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Wednesday, March 25, 2015

When Did Christianity Become So Unfashionable?

Link: Wikipedia on Religion in the United States.

(Before reading the post today, please keep in mind that what I write is solely my opinion.  It is not my intention to inflame, or aggravate, any person who holds opposing viewpoints.  If you have difficulty with the idea of a pluralistic society and freedom of expression for all, then maybe you should stop reading this and go pick up last month's issue of Mother Jones.  Cheers.)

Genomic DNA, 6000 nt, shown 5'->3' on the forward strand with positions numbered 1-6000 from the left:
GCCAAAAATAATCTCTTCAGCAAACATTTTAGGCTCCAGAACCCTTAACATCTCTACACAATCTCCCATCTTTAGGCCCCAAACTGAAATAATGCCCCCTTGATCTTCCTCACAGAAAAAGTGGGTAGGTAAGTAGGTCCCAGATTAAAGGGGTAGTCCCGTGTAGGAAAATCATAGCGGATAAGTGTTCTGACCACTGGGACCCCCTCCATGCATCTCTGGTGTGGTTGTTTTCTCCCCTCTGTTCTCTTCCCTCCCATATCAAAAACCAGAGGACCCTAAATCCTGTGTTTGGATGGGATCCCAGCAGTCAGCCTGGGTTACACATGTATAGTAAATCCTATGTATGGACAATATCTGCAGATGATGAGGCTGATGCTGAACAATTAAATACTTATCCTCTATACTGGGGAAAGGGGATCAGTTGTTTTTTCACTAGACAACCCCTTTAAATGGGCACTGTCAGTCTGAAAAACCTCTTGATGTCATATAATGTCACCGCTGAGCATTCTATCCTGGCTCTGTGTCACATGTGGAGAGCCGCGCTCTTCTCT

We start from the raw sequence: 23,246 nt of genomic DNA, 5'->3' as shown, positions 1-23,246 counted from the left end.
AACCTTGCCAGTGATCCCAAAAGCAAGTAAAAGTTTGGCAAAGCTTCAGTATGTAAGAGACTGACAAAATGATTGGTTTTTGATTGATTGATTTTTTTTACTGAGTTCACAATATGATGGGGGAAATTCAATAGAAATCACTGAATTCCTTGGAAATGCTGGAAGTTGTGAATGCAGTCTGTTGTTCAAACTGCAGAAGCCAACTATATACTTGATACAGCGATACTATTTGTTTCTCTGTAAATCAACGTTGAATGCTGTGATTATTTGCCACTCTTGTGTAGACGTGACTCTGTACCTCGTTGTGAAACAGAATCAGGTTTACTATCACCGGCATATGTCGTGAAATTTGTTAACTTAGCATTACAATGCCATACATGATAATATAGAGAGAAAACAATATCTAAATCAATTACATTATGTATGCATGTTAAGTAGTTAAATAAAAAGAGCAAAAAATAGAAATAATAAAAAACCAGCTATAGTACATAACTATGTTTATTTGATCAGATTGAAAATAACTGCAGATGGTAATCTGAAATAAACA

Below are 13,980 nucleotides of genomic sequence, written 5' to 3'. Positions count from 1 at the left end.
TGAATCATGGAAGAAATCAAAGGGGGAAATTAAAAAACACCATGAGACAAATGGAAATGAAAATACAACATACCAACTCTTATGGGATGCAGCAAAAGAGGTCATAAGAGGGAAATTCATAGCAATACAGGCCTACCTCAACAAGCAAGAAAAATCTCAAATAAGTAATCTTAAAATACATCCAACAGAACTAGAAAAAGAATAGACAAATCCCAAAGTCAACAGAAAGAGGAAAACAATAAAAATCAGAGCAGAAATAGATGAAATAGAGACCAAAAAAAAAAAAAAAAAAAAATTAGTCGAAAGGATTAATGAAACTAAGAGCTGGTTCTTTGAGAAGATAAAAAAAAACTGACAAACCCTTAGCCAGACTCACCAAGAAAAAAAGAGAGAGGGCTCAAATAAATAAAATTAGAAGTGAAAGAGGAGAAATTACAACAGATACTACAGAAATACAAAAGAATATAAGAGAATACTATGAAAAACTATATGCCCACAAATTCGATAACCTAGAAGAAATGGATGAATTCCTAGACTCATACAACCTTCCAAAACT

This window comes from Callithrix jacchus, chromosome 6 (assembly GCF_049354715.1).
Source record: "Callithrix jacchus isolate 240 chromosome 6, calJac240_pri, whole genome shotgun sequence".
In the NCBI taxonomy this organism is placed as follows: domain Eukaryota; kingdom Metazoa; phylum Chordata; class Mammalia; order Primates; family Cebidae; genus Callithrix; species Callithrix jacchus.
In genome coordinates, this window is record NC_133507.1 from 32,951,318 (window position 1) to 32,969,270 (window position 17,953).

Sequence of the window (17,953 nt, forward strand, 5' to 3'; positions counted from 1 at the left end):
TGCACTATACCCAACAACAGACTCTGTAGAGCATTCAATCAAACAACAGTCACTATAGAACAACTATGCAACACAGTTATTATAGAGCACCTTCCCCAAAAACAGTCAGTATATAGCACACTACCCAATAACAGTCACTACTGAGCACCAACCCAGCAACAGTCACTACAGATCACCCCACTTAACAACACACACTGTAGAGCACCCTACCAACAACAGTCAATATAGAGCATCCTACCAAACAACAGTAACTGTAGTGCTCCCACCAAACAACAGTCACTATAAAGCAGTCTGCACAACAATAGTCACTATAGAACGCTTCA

I have always been fascinated by the need to portray every U.S. presidential candidate as a "devout church-going Christian".  When I was just a boy, I decided (a bit prematurely, it turns out) that as soon as I was an adult, I would quit going to church because it was so "boring".  Then I see these guys, fighting tooth and nail to be president, making a show of their absolute thrill of being in church, at least as long as the camera was rolling.  I have to give credit where its due: President Barrack Obama doesn't pretend to be a churchgoer.  He is our first president to not attend church (except on those annoying important days, like Christmas and Easter).  If there is one thing that really pisses me off, its affectation.  I don't believe that people should do things just for appearances sake.  If Obama doesn't agree or appreciate what is being expressed on the pulpit, then he should just head to a Golf Course somewhere (no reason to waste the day).  I do have a bone to pick with the president when it comes to religion, though.  As much as I appreciate his candidness today, where was that candor for the past twenty years?  The Obamas were regular attendees at the Trinity United Church of Christ in Chicago, and they had the unique opportunity of hearing Reverend Jeremiah Wright speak every Sunday.  In fact, Reverend Wright baptized both of Obama's daughters.  I'm sure everyone remembers the controversy regarding Reverend Wright and his sermons, which regularly included hateful lectures directed at white people.  And we're not referencing just a few sermons.  Reverend Wright believes that white people purposely enslave blacks in America, and he considers the USA to be rotten at the core.  President Obama claimed that during the almost two decades that he attended Rev. Wright's church, he couldn't recall ever hearing that kind of message.  Interestingly enough, others who attended during the same time period, couldn't recall ever NOT hearing that kind of message.  So this is my observation: President Obama does not feel the need to attend church regularly now that he's in the oval office.  We can assume his daughters will receive whatever religious instruction the Obamas, as parents, believe is appropriate.  Obama attended church in Chicago.  He doesn't attend anymore, now that he lives in the White House.  Let me explain the difference between Chicago and DC.